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What I took away from a year studying science communication

Published: 16 Apr 2021
Category:
By Emma Needham

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I joined the publications team at the British Pharmacological Society in early 2017 as I was interested in the process of publishing academic journals as an avenue for communicating science. I began to review how the research published in the Society’s journals was being disseminated and looked at how we could enhance what we were already doing. In 2018, I was excited to expand my role and became staff lead (aka managing editor) of the Society’s magazine, Pharmacology Matters, as another outlet for communicating the Society’s varied activities.

The Society’s publications are far from the only ways we communicate science, though. The publications team sits within the Research Dissemination directorate. This directorate is also home to the Meetings and Events team, who work hard to give scientists opportunities to learn from one another and network at our events. It also encompasses the Marketing and Communications team, who sit between all teams, helping us all to share messages effectively, primarily through our various digital channels. Beyond the Research Dissemination team, the Society is also involved in a wide variety of public engagement and outreach activities. Through our policy work, we also help to ensure that scientific expertise and advice is taken into account in decision making.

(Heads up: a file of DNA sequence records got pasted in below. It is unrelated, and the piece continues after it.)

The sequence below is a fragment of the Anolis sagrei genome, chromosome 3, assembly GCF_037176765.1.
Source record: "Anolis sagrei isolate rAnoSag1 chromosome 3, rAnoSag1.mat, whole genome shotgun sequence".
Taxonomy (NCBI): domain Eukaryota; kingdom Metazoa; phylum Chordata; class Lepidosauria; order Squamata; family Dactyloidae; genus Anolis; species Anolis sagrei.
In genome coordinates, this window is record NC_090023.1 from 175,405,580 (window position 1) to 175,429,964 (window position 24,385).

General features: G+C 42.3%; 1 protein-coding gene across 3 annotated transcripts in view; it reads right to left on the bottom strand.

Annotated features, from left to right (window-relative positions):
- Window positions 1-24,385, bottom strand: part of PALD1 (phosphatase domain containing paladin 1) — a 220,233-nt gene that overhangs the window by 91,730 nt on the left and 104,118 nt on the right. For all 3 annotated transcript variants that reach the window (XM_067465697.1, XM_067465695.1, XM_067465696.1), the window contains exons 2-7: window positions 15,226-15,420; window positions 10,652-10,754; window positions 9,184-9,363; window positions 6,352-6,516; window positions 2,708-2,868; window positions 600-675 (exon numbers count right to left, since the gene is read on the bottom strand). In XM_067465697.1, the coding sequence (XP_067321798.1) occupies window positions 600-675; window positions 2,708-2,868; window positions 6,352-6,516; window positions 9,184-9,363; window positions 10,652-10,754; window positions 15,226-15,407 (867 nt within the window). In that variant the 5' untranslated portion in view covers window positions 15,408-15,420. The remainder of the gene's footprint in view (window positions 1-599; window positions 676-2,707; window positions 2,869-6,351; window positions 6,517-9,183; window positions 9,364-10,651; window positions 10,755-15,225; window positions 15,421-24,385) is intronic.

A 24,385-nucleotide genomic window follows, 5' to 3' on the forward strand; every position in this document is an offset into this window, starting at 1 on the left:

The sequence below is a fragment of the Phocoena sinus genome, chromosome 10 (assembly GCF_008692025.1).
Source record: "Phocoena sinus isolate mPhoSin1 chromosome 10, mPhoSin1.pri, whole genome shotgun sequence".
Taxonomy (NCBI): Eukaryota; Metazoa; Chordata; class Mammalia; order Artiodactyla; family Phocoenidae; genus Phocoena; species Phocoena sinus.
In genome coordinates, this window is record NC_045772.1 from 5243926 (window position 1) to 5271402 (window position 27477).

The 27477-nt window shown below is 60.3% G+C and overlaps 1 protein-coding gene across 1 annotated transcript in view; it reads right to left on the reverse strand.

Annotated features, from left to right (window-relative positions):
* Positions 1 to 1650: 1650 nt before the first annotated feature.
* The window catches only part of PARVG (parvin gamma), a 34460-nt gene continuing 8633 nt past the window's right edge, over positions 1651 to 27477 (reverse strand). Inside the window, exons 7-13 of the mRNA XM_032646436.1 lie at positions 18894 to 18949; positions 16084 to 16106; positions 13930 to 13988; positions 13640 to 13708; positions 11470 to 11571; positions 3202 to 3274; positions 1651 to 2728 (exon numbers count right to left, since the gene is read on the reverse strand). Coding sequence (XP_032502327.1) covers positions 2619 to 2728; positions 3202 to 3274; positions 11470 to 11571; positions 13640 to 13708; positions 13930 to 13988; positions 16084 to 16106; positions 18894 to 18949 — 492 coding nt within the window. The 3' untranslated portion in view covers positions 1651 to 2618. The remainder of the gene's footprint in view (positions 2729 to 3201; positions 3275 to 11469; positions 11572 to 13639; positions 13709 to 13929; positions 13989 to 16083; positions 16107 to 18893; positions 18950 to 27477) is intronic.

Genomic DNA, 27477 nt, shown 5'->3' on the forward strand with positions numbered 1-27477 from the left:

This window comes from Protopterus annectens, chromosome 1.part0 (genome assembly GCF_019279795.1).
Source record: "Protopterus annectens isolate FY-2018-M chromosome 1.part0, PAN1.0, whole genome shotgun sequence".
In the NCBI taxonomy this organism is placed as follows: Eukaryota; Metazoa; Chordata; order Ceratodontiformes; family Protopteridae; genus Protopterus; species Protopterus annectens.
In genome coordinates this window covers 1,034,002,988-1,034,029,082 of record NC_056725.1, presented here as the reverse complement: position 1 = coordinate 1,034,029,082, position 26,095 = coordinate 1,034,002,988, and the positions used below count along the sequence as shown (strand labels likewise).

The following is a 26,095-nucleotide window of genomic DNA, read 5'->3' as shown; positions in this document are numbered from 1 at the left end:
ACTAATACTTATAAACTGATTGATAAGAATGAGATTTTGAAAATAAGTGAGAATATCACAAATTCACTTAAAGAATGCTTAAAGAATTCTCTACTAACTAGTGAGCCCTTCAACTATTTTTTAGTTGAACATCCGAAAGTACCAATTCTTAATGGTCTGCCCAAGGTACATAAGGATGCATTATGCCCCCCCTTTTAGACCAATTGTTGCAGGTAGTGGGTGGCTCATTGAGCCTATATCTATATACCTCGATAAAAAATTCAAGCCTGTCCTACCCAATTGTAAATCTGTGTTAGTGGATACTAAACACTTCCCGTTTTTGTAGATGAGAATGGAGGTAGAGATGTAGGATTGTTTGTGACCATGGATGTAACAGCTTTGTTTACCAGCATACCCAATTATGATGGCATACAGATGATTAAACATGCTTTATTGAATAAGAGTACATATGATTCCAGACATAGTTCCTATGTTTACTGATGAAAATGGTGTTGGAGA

I decided to apply to the Science Communication MSc at Imperial College in 2019 to explore a more holistic view of science communication and the role of organisations like ours in wider society. Having studied a science degree at a university dominated by the natural sciences and engineering, I was intrigued by the challenge of a social science degree. Contrary to how I’d previously been taught, this style of learning encouraged critical thinking and discussion and there was a real focus on how to effectively convey your opinion.

When applying to the MSc course, I had envisaged it as a masterclass in the tools commonly used to communicate science ‘from’ scientists ‘to’ the public. I had a fairly narrow, hierarchical, one-way view of ‘communication’, and I had imagined that I would emerge from the degree with the ability to use a variety of techniques to package science to make it more accessible and interesting to ‘the public’. This is indeed a large part of what I took away from the course, but my idea of my role and the role of scientists changed a great deal over my time on the course, and I will go on to talk about three of my key takeaways.